Tweetup registration opens at 1 p.m. EST on Jan. 5 and closes at 1 p.m. on Jan. 10. NASA will accommodate 100 active Tweeps randomly selected from those who sign up online. Additional registrants will be placed on a waiting list. Those who cannot attend the Tweetup can follow along via Web coverage, including tweets and live streaming. For more information about the Tweetup and to sign up, visit (12/22)

Inmarsat Secures Ex-Im Financing for Global Xpress Satellites (Source: Space News)
Mobile satellite services provider Inmarsat of London has secured $666 million in loans from the U.S. Export-Import (Ex-Im) Bank to finance the construction and insurance of three large Ka-band satellites to provide bandwidth to commercial and military customers. One of the Global Xpress satellites, being built by Boeing, will carry a hosted payload that Inmarsat is having built with the expectation that it will be leased by a U.S. military customer, industry officials said. (12/22)

Florida Gains Two U.S. House Seats in Census (Source: St. Pete Times)
Florida will gain two U.S. House seats as Census Bureau data released Tuesday realigned Congress and continues a steady shift of population and political power to the South and West. A 17.6 percent population boom in the past decade will give Florida 27 House members beginning in 2012, boosting the state's clout and ability to draw more federal funding. Florida now has as many seats as New York, a significant marker that shows how far the state has come since the advent of air conditioning. (12/22)

Battle Over Florida Redistricting Begins (Source: Florida Capital News)
Florida legislators got the official go-ahead Tuesday to start a two-year argument over redrawing the state's congressional and legislative districts. Details on how Florida's population has shifted internally remain months away. Because of national population shifts, the state gains two seats in the U.S. House.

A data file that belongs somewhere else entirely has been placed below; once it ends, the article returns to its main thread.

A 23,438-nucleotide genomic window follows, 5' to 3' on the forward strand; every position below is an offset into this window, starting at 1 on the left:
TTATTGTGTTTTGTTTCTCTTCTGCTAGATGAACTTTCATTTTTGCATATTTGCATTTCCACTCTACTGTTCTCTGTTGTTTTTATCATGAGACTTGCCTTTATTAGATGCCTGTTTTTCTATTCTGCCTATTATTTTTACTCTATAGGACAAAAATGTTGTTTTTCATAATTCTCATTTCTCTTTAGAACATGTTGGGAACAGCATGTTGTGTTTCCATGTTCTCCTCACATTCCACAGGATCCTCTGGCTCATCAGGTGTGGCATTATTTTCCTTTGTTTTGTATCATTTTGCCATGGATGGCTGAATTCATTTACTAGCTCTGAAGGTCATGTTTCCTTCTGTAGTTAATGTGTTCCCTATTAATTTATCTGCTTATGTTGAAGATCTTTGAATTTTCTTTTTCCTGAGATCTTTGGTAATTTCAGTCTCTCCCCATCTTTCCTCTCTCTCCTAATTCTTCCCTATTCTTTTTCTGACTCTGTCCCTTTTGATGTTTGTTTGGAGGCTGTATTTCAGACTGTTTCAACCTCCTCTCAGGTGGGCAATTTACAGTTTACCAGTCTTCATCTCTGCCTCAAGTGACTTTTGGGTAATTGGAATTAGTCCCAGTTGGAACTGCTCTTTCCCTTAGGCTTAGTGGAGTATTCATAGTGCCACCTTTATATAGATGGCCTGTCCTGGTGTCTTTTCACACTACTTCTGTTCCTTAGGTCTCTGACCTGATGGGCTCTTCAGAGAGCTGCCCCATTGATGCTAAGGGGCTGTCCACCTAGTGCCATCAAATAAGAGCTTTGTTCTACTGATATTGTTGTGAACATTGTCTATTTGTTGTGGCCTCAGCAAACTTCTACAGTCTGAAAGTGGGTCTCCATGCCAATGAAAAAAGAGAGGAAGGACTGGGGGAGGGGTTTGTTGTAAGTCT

But it also means that state lawmakers will have to draw the district boundaries for themselves — 40 in the Senate and 120 in the House — as well as the now-27 congressional tracts. While Florida gets more seats in Congress, the state Legislature does not grow. Editor's Note: Last time the state re-districted, the Cape Canaveral Spaceport was split to include two districts, one including KSC and the other including CCAFS. (12/22)

Gov.-Elect Scott May Merge Agencies for Economic Development (Source: The Ledger)
Three high-profile state agencies could be combined under a proposal released by Gov.-elect Rick Scott's transition team. The state departments of Transportation, Environmental Protection and Community Affairs would be merged. The policy briefing recommends that Scott, who is preparing to take office next month, "refocus discrete components (of the agencies) as part of a newly created, more muscular state economic development agency."

It also recommends the state get out of the business of overseeing local comprehensive planning following high profile fights in the Legislature in recent years over growth management restrictions lawmakers say are overly burdensome. It would take legislation to combine the agencies and the transition team warned Scott that merging DCA with the other two large agencies wouldn't necessarily make those problems go away, even as it recommended he push for the consolidation. (12/22)

Threat from Wayward Intelsat Satellite Diminishes (Source: Space News)
Intelsat’s runaway Galaxy 15 telecommunications satellite, which stopped responding to commands in April and since has been in an uncontrolled drift around the Earth along the principal orbital highway, has lost enough power that 95 percent of its electrical payload has shut down. The shutdown, which Intelsat originally had hoped would occur in August, finally arrived Dec. 17, all but ending an eight-month drama in which Intelsat had to warn owners of satellites in Galaxy 15’s path to perform occasionally elaborate maneuvers to prevent frequency interference for their customers. (12/22)

Proton Return-to-Flight Planned for December 26 (Source:
After the failure of the last Proton launch and following an investigation, it has been decided to go ahead with the launch of Eutelsat's KA-SAT satellite on Dec. 26. The original launch date was Dec. 20. (12/22)

Turner to Chair Strategic Forces Subcommittee (Source: Space News)
Incoming U.S. House Armed Services Committee Chairman Howard “Buck” McKeon (R-Calif.) named Rep. Michael Turner (R-Ohio) to head the panel’s strategic forces subcommittee in the 112th Congress that convenes in January. The strategic forces subcommittee has oversight of the nation’s military space and missile defense programs, as well as its nuclear arsenal. (12/22)

No comments: